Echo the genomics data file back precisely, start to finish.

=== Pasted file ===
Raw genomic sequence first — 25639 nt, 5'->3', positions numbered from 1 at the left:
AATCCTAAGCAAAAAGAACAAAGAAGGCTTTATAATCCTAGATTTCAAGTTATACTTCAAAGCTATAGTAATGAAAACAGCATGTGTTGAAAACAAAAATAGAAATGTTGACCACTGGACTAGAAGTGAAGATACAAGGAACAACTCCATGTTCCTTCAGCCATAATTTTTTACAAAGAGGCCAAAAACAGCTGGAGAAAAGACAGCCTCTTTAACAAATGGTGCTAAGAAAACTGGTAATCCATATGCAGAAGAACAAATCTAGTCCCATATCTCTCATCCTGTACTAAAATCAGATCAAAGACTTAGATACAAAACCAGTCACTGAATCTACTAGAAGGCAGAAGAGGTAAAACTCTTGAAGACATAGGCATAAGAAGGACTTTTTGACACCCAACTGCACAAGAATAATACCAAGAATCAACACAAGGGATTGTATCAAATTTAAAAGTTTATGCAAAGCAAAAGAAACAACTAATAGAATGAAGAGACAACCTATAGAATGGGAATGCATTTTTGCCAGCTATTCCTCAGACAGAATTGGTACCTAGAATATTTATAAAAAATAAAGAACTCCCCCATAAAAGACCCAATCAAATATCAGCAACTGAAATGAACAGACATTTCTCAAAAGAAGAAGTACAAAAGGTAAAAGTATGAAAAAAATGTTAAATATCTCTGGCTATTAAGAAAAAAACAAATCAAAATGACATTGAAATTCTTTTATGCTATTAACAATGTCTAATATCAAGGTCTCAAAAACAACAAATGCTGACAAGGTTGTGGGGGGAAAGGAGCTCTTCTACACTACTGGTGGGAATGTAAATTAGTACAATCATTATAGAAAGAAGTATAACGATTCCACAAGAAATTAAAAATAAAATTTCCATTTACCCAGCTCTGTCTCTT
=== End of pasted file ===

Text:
Raw genomic sequence first — 25639 nt, 5'->3', positions numbered from 1 at the left:
AATCCTAAGCAAAAAGAACAAAGAAGGCTTTATAATCCTAGATTTCAAGTTATACTTCAAAGCTATAGTAATGAAAACAGCATGTGTTGAAAACAAAAATAGAAATGTTGACCACTGGACTAGAAGTGAAGATACAAGGAACAACTCCATGTTCCTTCAGCCATAATTTTTTACAAAGAGGCCAAAAACAGCTGGAGAAAAGACAGCCTCTTTAACAAATGGTGCTAAGAAAACTGGTAATCCATATGCAGAAGAACAAATCTAGTCCCATATCTCTCATCCTGTACTAAAATCAGATCAAAGACTTAGATACAAAACCAGTCACTGAATCTACTAGAAGGCAGAAGAGGTAAAACTCTTGAAGACATAGGCATAAGAAGGACTTTTTGACACCCAACTGCACAAGAATAATACCAAGAATCAACACAAGGGATTGTATCAAATTTAAAAGTTTATGCAAAGCAAAAGAAACAACTAATAGAATGAAGAGACAACCTATAGAATGGGAATGCATTTTTGCCAGCTATTCCTCAGACAGAATTGGTACCTAGAATATTTATAAAAAATAAAGAACTCCCCCATAAAAGACCCAATCAAATATCAGCAACTGAAATGAACAGACATTTCTCAAAAGAAGAAGTACAAAAGGTAAAAGTATGAAAAAAATGTTAAATATCTCTGGCTATTAAGAAAAAAACAAATCAAAATGACATTGAAATTCTTTTATGCTATTAACAATGTCTAATATCAAGGTCTCAAAAACAACAAATGCTGACAAGGTTGTGGGGGGAAAGGAGCTCTTCTACACTACTGGTGGGAATGTAAATTAGTACAATCATTATAGAAAGAAGTATAACGATTCCACAAGAAATTAAAAATAAAATTTCCATTTACCCAGCTCTGTCTCTT